A few days ago while aimlessly surfing the world wide web’s waves, I came across [Vintage Basic.
](http://www.vintage-basic.net) I don’t even remember what weird tangent I had gone on to find it, perhaps something related to reading about Lisp and old computers, I don’t even know. While there, I saw their collection of old BASIC games. I felt so grateful, since I remembered them from my days as a child on my beloved Apple II/E. The computer still works, but a girl who will remain nameless (especially since I now host her blog) lost all the discs. I still feel rather annoyed about that, but this helped a little.
In the course of downloading and running these great old programs, I found guess.bas, a simple number guessing game. I wouldn’t have gotten it, except that I remembered it.
] catalog A 005 GUESS.BAS
Does that conjure any memories for anyone? I recreated how it might look as best as possible. The game works very simply: you put in the maximum number, the computer picks a number between 1 and the maximum, and you enter your guesses. The computer tells you if you guessed too high or too low. Simple, right?
Two lines of code caught my eye, however.
11 L1=INT(LOG(L)/LOG(2))+1<br />
56 PRINT "YOU SHOULD HAVE BEEN ABLE TO GET IT IN ONLY";L1<br />
After getting the maximum number in the variable L, it assigns INT(LOG(L)/LOG(2)) to the variable L1. In other words, it adds one to the integer (whole number) part of log base 2 of L. Why, I wondered, did it use this value for the number of guesses it should take you to guess a number?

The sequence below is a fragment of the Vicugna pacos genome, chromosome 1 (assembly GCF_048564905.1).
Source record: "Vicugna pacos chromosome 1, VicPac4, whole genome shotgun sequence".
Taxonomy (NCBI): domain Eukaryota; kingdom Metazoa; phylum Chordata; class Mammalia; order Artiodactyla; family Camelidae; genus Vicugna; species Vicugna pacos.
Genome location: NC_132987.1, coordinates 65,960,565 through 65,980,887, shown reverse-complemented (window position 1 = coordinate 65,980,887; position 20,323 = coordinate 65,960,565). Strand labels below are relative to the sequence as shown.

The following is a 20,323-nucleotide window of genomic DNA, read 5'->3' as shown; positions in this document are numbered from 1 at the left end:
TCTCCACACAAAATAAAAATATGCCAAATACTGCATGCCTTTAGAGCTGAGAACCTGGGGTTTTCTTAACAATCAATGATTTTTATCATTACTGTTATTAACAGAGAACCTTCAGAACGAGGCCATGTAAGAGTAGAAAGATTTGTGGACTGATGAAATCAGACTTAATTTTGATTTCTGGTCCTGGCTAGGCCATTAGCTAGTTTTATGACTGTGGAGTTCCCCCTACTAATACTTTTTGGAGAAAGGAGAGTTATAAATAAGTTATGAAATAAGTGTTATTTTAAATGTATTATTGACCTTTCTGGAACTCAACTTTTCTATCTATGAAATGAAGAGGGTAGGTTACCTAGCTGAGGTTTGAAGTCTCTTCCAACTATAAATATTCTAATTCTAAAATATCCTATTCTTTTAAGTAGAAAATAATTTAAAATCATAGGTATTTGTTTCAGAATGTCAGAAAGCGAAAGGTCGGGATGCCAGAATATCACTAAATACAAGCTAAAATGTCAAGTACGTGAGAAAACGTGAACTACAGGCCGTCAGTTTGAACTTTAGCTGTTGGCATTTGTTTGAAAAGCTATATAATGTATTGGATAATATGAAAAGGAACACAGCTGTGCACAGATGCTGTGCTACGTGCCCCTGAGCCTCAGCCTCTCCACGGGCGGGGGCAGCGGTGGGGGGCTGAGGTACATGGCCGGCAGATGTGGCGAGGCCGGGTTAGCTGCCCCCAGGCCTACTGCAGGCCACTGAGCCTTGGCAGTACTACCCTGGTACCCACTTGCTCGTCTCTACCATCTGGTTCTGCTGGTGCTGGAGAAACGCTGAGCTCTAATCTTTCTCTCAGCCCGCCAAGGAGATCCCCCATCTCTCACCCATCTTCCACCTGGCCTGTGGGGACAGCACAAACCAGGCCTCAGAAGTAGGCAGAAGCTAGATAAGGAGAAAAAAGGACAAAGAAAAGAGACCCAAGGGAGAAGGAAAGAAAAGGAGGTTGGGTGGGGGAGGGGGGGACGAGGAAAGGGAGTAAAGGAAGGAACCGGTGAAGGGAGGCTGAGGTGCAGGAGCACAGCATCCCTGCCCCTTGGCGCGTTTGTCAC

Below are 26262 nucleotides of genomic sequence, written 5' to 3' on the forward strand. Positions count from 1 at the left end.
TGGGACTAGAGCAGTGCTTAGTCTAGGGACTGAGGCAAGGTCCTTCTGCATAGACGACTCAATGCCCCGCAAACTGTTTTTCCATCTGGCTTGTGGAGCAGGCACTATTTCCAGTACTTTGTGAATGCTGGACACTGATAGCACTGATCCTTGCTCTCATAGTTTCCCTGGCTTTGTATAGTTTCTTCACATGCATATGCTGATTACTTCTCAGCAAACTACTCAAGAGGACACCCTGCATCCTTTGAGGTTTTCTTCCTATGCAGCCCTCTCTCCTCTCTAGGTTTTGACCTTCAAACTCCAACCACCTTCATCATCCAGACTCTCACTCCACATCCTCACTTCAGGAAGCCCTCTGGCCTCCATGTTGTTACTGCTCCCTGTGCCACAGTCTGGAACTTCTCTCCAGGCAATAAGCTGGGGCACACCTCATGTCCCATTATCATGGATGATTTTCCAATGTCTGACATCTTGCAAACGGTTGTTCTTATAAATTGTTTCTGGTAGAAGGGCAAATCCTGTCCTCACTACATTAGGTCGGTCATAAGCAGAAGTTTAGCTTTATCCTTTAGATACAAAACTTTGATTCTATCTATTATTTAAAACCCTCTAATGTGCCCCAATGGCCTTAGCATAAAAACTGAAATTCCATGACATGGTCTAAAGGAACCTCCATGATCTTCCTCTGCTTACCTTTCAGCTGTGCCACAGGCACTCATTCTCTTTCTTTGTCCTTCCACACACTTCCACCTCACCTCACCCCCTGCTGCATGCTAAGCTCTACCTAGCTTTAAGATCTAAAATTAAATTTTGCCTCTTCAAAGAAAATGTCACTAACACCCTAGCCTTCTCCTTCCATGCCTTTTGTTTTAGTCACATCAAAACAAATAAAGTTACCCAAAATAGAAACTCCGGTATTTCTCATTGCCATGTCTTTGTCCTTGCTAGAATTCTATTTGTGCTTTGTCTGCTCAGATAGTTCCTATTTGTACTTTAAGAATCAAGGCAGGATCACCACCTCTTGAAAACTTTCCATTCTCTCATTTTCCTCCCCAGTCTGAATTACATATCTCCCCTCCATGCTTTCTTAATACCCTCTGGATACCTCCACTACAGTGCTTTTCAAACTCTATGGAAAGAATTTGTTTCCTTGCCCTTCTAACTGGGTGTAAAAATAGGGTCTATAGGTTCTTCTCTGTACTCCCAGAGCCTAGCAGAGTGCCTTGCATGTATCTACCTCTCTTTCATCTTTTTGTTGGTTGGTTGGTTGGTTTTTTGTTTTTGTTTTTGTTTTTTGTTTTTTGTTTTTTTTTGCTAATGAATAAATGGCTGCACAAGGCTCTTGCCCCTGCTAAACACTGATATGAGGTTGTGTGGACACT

For those who slept in math, the logarithm refers to the exponent that indicates the power to which a base number is raised to produce a given number. For example, the logarithm of 100 to the base number of 10 is 2. Since I slept a lot in English class, I ripped that definition off from my dictionary. I thought about the relation between logs, exponents, bases, multiplication, division, anything I could think of that might solve this fun little mystery.
I took a shower, and my mind wandered. I began thinking about how I would actually solve the problem myself. If I had to choose a number between 1 and 10, I would first guess5, the halfway point. That way, the answer would automatically eliminate half the numbers. I would then continue this process, each time eliminating half, narrowing down until i guessed the number. I think most people would solve the problem in the same way. It then hit me! The integer part of log base 2 + 1 would roughly compute this number. It makes total sense! Think about it! To illustrate, if L=10, then L1=4.
I find it interesting to reflect on this. You can tell a lot about a person and the time period by analyzing code. That fragment told me that whoever wrote that dinky little program probably had a background in math or computer science. Today’s kids pumped full of Java probably don’t even know what a logarithm even does! I took standard math in high school, then in college I took three awful semesters of discrete math followed by two semesters of calculus – pure Hell. Any system that bases itself completely around limits just doesn’t jive with my world view. To me, such a proposition denies the limitless nature of the universe and the soul, but I digress. I love all the wonderful opportunities modern home computing has brought to the masses, but sometimes I long for the days when you actually had to KNOW about computers and have some command of programming and math to use one. I confess it took me a little to figure out this mystery, but I think I did. Many greater than myself have come before, and
many will come after. I saw an entire legacy encapsulated in two lines of code. Don’t forget.